By Richard Gorelick
The Baltimore Sun
11:30 AM EDT, June 17, 2013
Welcome to the third episode of "Food Network Star"
Absent: Giada De Laurentiis, who was off taping in New York City; the focus group, and the sinister dials the use to deliver real-time impressions on (but not mild electric shocks to) the contestants. They’ll all be back next week – Giada, the focus group and the dials.
Present: Bobby Flay, Alton Brown and the show’s basic mentor challenge/star challenge format, which was kind of messed with in the first two episodes as though everyone had forgotten how the show worked.
Also present: the unforgiving wheel of fortune, which gave Nikki Dinki and Russell Jackson another wild spin, putting them back right where they were after the end of episode 1. Oh crazy wheel of fortune.
It was episode of the season. By keeping the contestants in the studio and the focus on cooking, the show managed to capture the kind of surprises and emotion that seldom happen when reality shows go out on location.
It's counter-intuitive but true. Stay in the studio. There's no way this episode's moving, season-changing moment with Chris Hodgson - he revealed a substance abuse history - would have happened out of the studio.
Suddenly, Chris made sense. Now, we all knew what he was trying to say, but couldn't, in his rambling episode 1 pitch tape, when he talked vaguely about helping people through cooking.
It was good TV. Flay and Brown conveyed compassion without being maudlin.
It was an excellent week for Baltimore's Rodney "the Pie Guy" Henry and Damaris Phillips, who each did so well in the mentor challenge that they were not only excused from the star challenge and granted episode immunity but were also invited to join Bobby Flay and Alton Brown at the judges , along with brand new Iron Chef America (and is it just me, or also super buzzkill?) Alexandra "Alex" Guarnaschelli.
Rodney continues to seem perfectly at ease in his "Pie Guy" persona, and winning a share of the Mentor Challenge seemed to calm him down. And, now the judges have decided that Rodney has "pie style" even when he's not making a pie. It's like "pie style" is already a thing, and it's only episode 3.
Seated at the table with the other judges, Rodney looked comfortable and confident. Damaris did too, but she also seemed like an entirely different person when she was acting as judge -- the other contestants noticed this, and didn't like it.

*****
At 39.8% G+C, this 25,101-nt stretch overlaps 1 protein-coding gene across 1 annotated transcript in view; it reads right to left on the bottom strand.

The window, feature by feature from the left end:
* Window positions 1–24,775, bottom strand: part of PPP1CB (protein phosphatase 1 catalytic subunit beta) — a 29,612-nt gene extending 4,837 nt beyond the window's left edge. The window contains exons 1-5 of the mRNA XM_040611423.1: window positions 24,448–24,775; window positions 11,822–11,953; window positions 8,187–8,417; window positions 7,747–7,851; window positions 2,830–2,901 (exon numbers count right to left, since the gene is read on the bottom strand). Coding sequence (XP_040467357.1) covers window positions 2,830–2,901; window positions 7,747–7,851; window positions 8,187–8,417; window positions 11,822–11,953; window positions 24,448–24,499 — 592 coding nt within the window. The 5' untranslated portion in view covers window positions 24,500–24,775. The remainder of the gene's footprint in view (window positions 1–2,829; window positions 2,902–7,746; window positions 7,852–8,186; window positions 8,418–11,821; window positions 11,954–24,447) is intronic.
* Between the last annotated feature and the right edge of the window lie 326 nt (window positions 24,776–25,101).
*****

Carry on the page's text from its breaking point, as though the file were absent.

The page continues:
It was a great week for Chad Rosenthal, who hasn't had a bad week, and for Nikki, who needed one after boring the focus group blind last on episode 2 with her "semi-vegetarian" philosophy.
It was a breakthrough week for Chris, and another fairly good week for Viet Pham, whose cooking skills are so far compensating for his shyness.
Poised Stacey Poon-Kinney had an off week, though. She appeared to be not feeling well, although no one mentioned it in the final edit. And she botched her "Chopped"-style star challenge.
“Lovely” Jackson continued to annoy the judges by making her food too sweet and by not being recognizably human. They think she's smooth but scripted.
Russell and Danushka ended up at the bottom this week, but Russell really didn't seem to have done badly enough in the Star Challenge to get kicked off.
Danushka, who is beautiful, weird and goofy in the interviews but who comes across as indifferent and callous in her presentations, could be an amazing "Food Network Star" -- and the show kept her around as long as it could -- but she deserved to go home. The competition is about connecting, and she wasn't.
So, headed into Week 4, these are developing stories.
Viet and "Lovely" have clearly defined personality issues to overcome. He's dull, she's fakey.
Was charming Chad's weird mispronunciation of the word "salsify" a an ominous sign that the "Barbecue Jew" doesn't have a wide enough food background to make it as a "Food Network" star? Or ... can Chad not read?
Russell and Nikki are strapped, forever, onto the wheel of fortune.ocks to) the contestants. They’ll all be back next week – Giada, the focus group and the dials.
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